Gladding-Hearn delivers high-speed ferry for Boston serviceOct 19, 2017 11:55 AM
The 150-passenger catamaran Champion will be followed by Glory for the MBTA
The following is the text of a news release from the Massachusetts Bay Transportation Authority (MBTA):
(BOSTON) — On Wednesday, the MBTA celebrated the upcoming addition of its new catamaran ferry, Champion, with a christening ceremony by MBTA General Manager Luis Manuel Ramirez, with Ramirez also meeting with the new vessel’s crew and MBTA ferry management staff.
“The introduction of the Champion and the upcoming introduction of the second brand new catamaran, the Glory, mark smart investments in Greater Boston water transportation,” said Ramirez. “The MBTA is pleased to welcome them into the fleet.”
Built by Gladding-Hearn Shipbuilding, Champion is a high-speed catamaran ferry with a 150-passenger capacity supporting the MBTA’s commuter boat service between the communities of Hull, Hingham, and Logan Airport in East Boston and Long Wharf in Boston. Gladding-Hearn also constructed the MBTA’s current high-speed ferries, Lightning and Flying Cloud, in 1996 and is a leader in constructing comfortable, fast vessels known for their speed and reliability. In addition to improving service reliability, the procurement of Champion allows the MBTA to rely on its own vessels while also providing a spare ferry when MBTA-owned boats are periodically taken out of service for maintenance and Coast Guard inspections.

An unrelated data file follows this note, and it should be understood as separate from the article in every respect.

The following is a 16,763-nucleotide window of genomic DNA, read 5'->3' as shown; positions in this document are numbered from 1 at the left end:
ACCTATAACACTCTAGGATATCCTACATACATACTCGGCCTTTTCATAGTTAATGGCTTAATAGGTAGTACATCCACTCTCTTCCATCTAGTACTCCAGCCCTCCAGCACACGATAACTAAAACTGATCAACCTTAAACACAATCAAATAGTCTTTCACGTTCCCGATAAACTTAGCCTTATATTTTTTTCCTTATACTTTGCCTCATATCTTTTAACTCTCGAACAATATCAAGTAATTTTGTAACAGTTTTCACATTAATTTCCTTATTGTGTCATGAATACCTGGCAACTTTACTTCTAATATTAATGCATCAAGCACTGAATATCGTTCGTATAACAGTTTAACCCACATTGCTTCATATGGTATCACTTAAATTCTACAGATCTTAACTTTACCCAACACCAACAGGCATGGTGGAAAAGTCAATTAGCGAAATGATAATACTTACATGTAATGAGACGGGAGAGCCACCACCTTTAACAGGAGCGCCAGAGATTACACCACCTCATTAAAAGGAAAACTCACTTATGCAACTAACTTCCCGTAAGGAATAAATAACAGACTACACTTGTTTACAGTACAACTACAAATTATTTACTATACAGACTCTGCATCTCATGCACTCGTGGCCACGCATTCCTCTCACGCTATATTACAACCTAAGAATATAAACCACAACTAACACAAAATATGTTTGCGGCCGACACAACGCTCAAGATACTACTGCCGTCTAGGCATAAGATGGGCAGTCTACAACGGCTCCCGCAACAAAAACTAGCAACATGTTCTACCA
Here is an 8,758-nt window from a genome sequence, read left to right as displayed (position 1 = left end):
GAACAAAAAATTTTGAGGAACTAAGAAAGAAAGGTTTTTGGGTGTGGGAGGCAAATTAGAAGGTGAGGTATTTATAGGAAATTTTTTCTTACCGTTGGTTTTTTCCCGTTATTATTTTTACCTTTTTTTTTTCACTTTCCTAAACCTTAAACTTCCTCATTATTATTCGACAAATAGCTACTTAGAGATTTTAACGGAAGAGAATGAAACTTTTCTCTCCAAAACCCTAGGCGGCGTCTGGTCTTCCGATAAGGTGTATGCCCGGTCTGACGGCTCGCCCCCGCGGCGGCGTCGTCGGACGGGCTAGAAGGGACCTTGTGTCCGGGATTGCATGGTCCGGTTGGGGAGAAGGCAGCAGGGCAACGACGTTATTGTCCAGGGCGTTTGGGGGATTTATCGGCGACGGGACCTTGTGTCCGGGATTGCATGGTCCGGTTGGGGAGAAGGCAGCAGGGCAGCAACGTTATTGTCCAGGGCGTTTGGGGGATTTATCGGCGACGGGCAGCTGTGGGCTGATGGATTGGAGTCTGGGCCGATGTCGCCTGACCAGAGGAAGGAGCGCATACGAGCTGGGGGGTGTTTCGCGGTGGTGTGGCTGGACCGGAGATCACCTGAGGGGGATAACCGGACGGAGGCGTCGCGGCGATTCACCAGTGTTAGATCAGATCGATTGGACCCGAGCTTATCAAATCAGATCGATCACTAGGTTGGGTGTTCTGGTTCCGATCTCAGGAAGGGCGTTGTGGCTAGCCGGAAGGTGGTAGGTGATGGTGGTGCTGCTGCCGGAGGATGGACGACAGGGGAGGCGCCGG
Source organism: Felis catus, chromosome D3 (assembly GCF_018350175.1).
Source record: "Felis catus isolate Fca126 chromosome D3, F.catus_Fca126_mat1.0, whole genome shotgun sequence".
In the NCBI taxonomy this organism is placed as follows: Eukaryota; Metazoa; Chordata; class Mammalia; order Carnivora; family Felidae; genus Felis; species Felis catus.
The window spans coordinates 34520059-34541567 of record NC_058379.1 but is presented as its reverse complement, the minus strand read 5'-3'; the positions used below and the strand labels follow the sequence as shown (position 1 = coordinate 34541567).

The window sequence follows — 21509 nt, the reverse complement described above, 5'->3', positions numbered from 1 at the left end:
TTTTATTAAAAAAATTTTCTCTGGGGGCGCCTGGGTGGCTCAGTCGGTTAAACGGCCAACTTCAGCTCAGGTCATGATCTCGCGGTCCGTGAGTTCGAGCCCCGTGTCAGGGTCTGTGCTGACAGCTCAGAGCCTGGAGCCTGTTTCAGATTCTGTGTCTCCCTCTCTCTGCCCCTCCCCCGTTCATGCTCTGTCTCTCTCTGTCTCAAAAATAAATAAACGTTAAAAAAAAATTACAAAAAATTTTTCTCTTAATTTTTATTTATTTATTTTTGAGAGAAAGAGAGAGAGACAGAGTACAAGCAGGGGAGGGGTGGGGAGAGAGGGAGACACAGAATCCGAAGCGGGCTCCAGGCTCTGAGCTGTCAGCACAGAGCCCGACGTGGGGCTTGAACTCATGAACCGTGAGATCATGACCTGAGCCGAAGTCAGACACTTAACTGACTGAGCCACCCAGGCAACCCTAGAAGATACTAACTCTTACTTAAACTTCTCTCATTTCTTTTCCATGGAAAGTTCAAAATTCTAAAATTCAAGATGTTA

Including flat-screen passenger information systems,Champion also features energy-efficient LED lighting, carpeted interior decks, tables and seating to accommodate 110 passengers and ADA wheelchair positions, a concession stand, and luggage racks.
Champion is named to honor the legacy of master shipbuilder Donald McKay’s Champion of the Seas clipper, which set a record for the fastest day’s run in 24 hours in 1854. With the original Champion of the Seas designed in East Boston, the MBTA’s new Champion honors this idea as the new ferry will service the same community. McKay also designed clippers named Flying Cloud and Lightning, which have also been used to name MBTA vessels. A second new catamaran ferry will be coming into service at the end of the year named Glory to continue honoring McKay’s legacy and the design of his Glory of the Seas clipper. The cost of each new vessel is approximately $5.7 million supported with federal funds.
For more information on MBTA commuter boats and ferries, visit www.mbta.com.Edit Module